Study Maps The Odd Structural Similarities Between The Human Brain And The Universe

Are Neural Networks About to Reinvent Physics?

The world as a neural network

Many other references are available in the same direction. 

So there are similarities between the mathematical models governing these two systems,  as related to the the fractal nature of the universe we live in (mathematical  similarities at different scales ). In future studies of these similarities (going beyond structural similarities  and into dynamical similarities )  would it be possible to ascertain some sort of intentionality,  purpose or meaning (in terms of our language, as related to the  notion of consciousnesss  ) related/associated  to the whole universe we live in? Atheists claim that religion is an invention of the human mind. In light of these mathematical similarities (and other future  developments ) could it be the case that "God" (a vaguely defined  concept at this stage of development  from a scientific viewpoint ) is as real as the universe itself?

"Reality is that which , when you stop believing in it , doesn't go away". Phillip K. Dick.

Mathematical fact is one of those things that don't go away easily.

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    Downvoting my question is fine, I couldn't care less, but the purpose of my question is to get an answer from presumably more knowledgeable people than myself. Answer appreciated. I am following the scientific method (hundreds of years old). What guiding principles are you following? (this is a question for the downvoters with no argument ).. – Cristian Dumitrescu Nov 22 '20 at 9:20
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    Being God "a vaguely defined concept at this stage of development from a scientific viewpoint", how can anyone discuss its existence or "reality"? – RodolfoAP Nov 22 '20 at 10:19
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    There doesn’t appear to be a hypothesis to dismiss. – Sofie Selnes Nov 22 '20 at 10:44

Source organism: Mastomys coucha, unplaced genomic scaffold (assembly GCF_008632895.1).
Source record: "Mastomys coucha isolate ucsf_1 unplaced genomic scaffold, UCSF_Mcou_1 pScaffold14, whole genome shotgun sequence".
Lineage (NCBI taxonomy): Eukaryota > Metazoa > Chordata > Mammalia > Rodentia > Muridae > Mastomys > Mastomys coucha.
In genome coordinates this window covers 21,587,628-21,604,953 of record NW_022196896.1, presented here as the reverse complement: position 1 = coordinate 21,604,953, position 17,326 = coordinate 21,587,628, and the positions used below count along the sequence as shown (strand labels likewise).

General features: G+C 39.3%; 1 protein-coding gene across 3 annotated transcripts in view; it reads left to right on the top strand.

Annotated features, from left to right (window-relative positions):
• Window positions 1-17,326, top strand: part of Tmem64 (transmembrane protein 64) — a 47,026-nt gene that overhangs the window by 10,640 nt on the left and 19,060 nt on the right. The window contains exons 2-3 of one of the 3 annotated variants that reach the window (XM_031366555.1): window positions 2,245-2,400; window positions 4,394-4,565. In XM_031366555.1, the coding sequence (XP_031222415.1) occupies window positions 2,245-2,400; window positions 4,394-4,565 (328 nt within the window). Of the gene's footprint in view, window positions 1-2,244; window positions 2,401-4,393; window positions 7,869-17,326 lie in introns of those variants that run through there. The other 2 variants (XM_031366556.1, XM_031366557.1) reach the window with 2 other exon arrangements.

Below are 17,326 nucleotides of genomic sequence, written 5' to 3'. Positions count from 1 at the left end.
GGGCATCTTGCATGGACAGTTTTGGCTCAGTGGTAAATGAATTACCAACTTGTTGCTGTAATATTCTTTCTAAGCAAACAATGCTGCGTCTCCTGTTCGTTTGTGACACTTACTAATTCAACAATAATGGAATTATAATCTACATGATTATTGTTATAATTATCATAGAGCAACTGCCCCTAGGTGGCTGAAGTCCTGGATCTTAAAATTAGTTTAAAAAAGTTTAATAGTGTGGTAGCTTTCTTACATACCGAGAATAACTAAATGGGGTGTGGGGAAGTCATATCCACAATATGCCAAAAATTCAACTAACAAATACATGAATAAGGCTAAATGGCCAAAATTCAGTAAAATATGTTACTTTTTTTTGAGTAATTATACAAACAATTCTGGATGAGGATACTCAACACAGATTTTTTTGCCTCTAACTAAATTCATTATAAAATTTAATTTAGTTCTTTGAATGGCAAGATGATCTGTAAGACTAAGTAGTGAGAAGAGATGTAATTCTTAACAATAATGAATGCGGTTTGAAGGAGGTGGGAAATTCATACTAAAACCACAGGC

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    @CristianDumitrescu a) an hypothesis must be objectively and clearly defined, if not, it can't be considered to be scientific. Write it down. b) The reason for your "hypothesis" seems to be the existence of patterns. That is not enough. Most science already accepts their existence a priori. c) You need to include a clear definition of God. It is useless to formulate an hypothesis about something that can't be defined (for now, your question is: "does this thing that I don't understand and and I can't describe, exists, because I see patterns?") – RodolfoAP Nov 22 '20 at 10:50
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    God is a super-sensual concept. It, She, He, is of a spiritual nature, not material. As such, there is no 'proof' of God in science as science only measures objects within the sensual universe. In short, God is not something that is dealt with in the realm of science – Swami Vishwananda Nov 22 '20 at 12:26

Define your terms. God like soul, means all kinds things to all kinds people.

Do you mean an interventiinist deity that responds to prayer? It's unlikely anyone can find evidence of that.

Do you mean panentheism, or the god-of-the-philosophers? That is really a matter of redefining terms rather than any assertion of substance.

Cells have gathered together in humans to create something far beyond what any individual cell could. Cities can be considered as organisms. Before the heat death of the universe, might all the matter be drawn into a computation, that impacts the next iteration of the universe? It's possible, and would be a kind of deity. Emergent, rather than imminent, or pre-existing, though.

'All knowing', 'all powerful', are philosophically untenable superlatives though.